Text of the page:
Wide awake surgery for flexor tendon primary repair: A literature review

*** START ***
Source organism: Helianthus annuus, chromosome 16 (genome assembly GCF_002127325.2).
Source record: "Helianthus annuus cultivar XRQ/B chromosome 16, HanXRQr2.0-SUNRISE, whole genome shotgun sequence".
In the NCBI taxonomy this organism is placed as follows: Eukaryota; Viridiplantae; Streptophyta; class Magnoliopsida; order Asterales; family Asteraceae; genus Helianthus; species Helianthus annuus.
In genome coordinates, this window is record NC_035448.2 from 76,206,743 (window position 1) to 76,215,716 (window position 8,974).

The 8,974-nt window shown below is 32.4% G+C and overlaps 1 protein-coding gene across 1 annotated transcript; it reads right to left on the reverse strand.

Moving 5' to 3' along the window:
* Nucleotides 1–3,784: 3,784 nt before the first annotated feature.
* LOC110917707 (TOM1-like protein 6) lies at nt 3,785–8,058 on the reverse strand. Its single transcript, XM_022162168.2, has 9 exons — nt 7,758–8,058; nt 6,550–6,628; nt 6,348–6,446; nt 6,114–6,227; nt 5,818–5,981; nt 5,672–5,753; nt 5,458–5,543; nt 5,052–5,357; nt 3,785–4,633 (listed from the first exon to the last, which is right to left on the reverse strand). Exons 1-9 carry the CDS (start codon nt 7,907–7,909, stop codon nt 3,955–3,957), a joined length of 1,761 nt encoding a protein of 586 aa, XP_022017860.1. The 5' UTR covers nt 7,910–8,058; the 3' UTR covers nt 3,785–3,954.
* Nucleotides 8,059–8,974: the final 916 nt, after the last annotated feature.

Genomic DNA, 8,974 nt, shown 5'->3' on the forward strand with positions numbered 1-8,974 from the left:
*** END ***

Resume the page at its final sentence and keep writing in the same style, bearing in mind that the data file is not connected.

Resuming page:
Flexor tendon injuries are extremely challenging conditions to manage for hand surgeons. Over the last few years enormous progress has been made for the treatment of these lesions with new surgical approaches being performed. One of these is the wideawake local anesthesia no tourniquet (WALANT) technique, also known as Wide Awake Technique that allows tendon repair under local anesthesia, enabling the tendon to move actively during surgery. Dynamic movement of the tendon during surgery is crucial for the orthopedic surgeon in order to understand if the tendon has been correctly repaired before leaving the operatory table. An electronic literature research was carried out on Pubmed, Google Scholars and Cochrane Library using ((Flexor tendon injury) OR (flexor tendon) OR (injury muscle tendon) OR (flexor pollicis longus tendon) AND ((wide awake repair) OR (wide awake) OR (wide awake hand surgery))as search terms. Authors believe that WALANT is an enormous add-on in the management of patients with flexor tendon injuries mainly because it allows direct visualization of the repair during flexion and extension movement of the fingers and also because it avoids general anesthesia or brachial plexus being more cost effective. The aim of these review was therefore to sum up the evidences available so far on the wade awake technique as an emerging treatment for patients with flexor tendon injuries.
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